Currently, four theme frameworks can be auto-detected by Views:

  • Options Framework
  • OptionTree
  • UpThemes
  • Customizer (as site options or theme modifications)
  • Cherry Framework

Registering Customizer

Views settings provide two different ways to register Customizer automatically. The main difference how options are stored in the database. More specifically:

  • site options are stored directly in the wp_options table of your WordPress database and apply to the site regardless of the active theme.
  • theme mods are specific to a particular theme, allowing to have a unique set of options when switching themes.

You can learn more about Customizer options and how to register them, in the official theme handbook of WordPress.

Ιntegration API

Use the wpv_api_register_framework() function (available since Views 1.8):

Registering the theme framework
add_action( 'init', 'wpv_dummy_framework_api' );
  
function wpv_dummy_framework_api() {
    $framework_id = 'OptionTree';
    $framework_data = array(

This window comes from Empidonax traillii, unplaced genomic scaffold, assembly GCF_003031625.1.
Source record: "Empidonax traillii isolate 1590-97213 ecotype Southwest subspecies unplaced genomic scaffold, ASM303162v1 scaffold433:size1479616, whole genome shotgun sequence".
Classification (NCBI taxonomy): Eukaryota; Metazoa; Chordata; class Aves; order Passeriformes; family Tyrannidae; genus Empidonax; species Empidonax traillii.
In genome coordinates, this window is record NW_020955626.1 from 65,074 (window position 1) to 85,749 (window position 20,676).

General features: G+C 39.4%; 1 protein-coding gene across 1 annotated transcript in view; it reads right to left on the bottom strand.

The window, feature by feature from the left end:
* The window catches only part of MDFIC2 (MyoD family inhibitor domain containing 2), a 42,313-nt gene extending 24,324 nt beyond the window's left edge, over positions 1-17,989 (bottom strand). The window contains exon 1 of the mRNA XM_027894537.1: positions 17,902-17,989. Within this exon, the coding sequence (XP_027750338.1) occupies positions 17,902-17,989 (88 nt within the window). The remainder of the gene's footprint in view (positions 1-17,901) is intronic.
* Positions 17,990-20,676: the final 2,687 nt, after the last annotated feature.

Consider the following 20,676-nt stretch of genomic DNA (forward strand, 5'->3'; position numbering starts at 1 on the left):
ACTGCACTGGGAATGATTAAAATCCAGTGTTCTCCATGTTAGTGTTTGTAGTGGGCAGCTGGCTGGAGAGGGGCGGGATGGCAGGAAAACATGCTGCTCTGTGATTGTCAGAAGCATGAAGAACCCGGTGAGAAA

'name' => __( 'OptionTree' ),
        'api_mode' => 'function',
        'api_handler' => 'ot_get_option',
    );
    if ( function_exists( 'wpv_api_register_framework' ) ) {
        wpv_api_register_framework( $framework_id, $framework_data );
    }
}

Theme frameworks should be registered at init. The wpv_api_register_framework() function has two required arguments:

  • framework_id is a string that contains an identifier for the theme options framework. It can be any custom string and should be unique. You should also avoid starting this string with a number (to avoid exporting issues).
  • framework_data is an array that contains some important information about how the framework works.

Views will store some related information using this framework_id as a primary key, so sharing this key with other frameworks or themes could produce unexpected results.

framework_data is an array with three main elements:

  • name is an optional string containing the display name that will be used to refer to the framework. If it is missing, Views will use the framework_id instead.
  • api_mode is a mandatory string that states the way that the framework gets the value for each of its options. Some frameworks have a dedicated function for this (so they should pass a function here as the value). Some other frameworks just store their data in a serialized array in the WordPress options, so they should pass an option here as the value.